Cuba dismisses U.S. call for democracy

August 6, 2006 - 0:0
HAVANA (Reuters) -- Cuba quickly dismissed another U.S. call for Cuban democracy.

U.S. Secretary of State Condoleezza Rice, in a message beamed to Cuba on Friday night, told the island's residents that "much is changing there" and now was the time to push for democracy.

"We will stand with you to secure your rights -- to speak as you choose, to think as you please, to worship as you wish, and to choose your leaders, freely and fairly, in democratic elections," she said in a broadcast on the U.S.-funded Radio Marti network.

But Cuba's Minister of Culture, Abel Prieto, told reporters at a Havana event that Rice's message, which followed a similar statement by President George W. Bush on Thursday, would fall on deaf ears.

"Nobody in Cuba is going to listen to a message that comes from a functionary of a foreign government. That has no value for Cubans," he said in some of the first government comments since Castro's surgery.

"I think all these messages are pure rhetoric for Miami," he said.

Prieto also said the Cuban government was functioning well with Fidel Castro recovering and his 75-year-old brother at the helm, despite suggestions from the United States that things were in flux. Castro has led Cuba for 47 years, since he swept to power in a 1959 revolution.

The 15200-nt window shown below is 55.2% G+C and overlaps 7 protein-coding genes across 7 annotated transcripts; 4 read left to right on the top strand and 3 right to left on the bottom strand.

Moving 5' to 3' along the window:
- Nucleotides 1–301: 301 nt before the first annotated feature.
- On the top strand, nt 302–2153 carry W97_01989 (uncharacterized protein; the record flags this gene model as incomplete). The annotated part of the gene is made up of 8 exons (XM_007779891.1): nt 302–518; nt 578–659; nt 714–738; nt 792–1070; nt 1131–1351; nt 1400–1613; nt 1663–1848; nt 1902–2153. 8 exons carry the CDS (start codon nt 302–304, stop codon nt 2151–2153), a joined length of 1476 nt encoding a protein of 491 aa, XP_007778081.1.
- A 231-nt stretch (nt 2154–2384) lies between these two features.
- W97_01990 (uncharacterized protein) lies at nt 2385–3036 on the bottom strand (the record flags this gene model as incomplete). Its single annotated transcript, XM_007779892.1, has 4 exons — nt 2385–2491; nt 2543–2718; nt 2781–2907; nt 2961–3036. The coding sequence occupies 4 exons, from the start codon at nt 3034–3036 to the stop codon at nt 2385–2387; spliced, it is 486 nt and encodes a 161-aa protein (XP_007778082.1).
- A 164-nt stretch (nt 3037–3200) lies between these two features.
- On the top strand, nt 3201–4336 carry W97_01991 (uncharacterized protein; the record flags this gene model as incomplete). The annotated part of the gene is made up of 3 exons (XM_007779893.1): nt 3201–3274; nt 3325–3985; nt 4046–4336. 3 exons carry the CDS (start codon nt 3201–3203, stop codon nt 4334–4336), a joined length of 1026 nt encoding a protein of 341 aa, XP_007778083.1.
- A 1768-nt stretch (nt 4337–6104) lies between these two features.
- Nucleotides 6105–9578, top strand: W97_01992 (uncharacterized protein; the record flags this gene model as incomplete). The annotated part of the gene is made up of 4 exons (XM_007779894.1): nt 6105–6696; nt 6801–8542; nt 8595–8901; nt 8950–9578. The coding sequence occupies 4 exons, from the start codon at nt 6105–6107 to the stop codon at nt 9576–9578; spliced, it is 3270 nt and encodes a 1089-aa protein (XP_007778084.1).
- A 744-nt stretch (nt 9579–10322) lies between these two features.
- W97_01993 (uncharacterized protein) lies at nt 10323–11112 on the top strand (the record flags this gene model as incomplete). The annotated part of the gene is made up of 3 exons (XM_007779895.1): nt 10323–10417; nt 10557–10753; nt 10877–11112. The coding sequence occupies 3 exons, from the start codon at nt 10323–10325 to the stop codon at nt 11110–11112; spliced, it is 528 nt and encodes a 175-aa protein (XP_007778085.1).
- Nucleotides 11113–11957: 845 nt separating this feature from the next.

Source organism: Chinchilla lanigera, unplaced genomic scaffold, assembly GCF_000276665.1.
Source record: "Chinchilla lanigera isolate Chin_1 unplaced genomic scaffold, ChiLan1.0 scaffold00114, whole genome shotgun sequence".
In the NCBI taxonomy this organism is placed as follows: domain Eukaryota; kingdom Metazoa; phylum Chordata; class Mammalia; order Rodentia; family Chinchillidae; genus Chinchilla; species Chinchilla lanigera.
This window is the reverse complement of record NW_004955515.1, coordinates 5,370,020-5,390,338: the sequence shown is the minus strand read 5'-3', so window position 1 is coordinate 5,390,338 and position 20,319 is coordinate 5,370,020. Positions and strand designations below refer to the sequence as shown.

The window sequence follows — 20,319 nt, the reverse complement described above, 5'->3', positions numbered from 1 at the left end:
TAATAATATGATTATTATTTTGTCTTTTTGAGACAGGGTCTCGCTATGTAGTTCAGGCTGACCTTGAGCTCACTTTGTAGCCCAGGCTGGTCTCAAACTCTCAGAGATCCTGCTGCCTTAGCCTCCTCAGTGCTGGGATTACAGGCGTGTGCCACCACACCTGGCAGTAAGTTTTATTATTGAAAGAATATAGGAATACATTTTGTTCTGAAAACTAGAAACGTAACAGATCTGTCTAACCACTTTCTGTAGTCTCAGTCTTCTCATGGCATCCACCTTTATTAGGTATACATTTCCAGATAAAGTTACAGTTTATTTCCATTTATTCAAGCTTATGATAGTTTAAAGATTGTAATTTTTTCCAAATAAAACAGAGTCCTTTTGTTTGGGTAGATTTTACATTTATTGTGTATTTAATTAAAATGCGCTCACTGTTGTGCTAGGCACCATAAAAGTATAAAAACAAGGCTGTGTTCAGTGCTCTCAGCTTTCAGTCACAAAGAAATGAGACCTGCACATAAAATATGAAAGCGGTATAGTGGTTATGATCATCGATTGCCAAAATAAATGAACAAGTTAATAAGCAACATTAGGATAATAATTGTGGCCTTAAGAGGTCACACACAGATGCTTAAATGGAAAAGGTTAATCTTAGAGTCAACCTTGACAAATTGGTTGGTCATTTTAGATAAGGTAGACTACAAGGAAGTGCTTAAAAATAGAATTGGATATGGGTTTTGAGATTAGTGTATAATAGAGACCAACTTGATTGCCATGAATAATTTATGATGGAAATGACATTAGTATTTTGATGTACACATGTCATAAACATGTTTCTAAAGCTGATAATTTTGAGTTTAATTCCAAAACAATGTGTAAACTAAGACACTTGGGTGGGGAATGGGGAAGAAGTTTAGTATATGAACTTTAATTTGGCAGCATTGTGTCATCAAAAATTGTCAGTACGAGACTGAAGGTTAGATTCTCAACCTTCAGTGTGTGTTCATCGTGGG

"I don't feel any uncertainty. The people love Fidel a lot and that has been seen in these days," he said.

Cuba's minister of health, Jose Ramon Balaguer, told reporters during a visit to Guatemala that Castro was on the road to recovery. He said an overworked Castro had a "complicated operation from which he is recovering satisfactorily." In a radio interview, Balaguer said Castro "will be back with us soon."

United Nations General Secretary Kofi Annan, during a trip to the Dominican Republic on Friday, said there were "indications" Castro was recovering and wished the Cuban president well.

Cuba's Roman Catholic Church also called on Cubans on Friday to pray for President Castro's recovery from illness and for divine guidance for those provisionally running the country.

"We ask all our communities to pray that God accompany President in his illness and illuminates those who have received provisional government duties," the bishops said in a statement.

Castro, 79, stunned his country by announcing on Monday that he had ceded power temporarily to his younger brother, Raul Castro, after undergoing surgery to stop intestinal bleeding.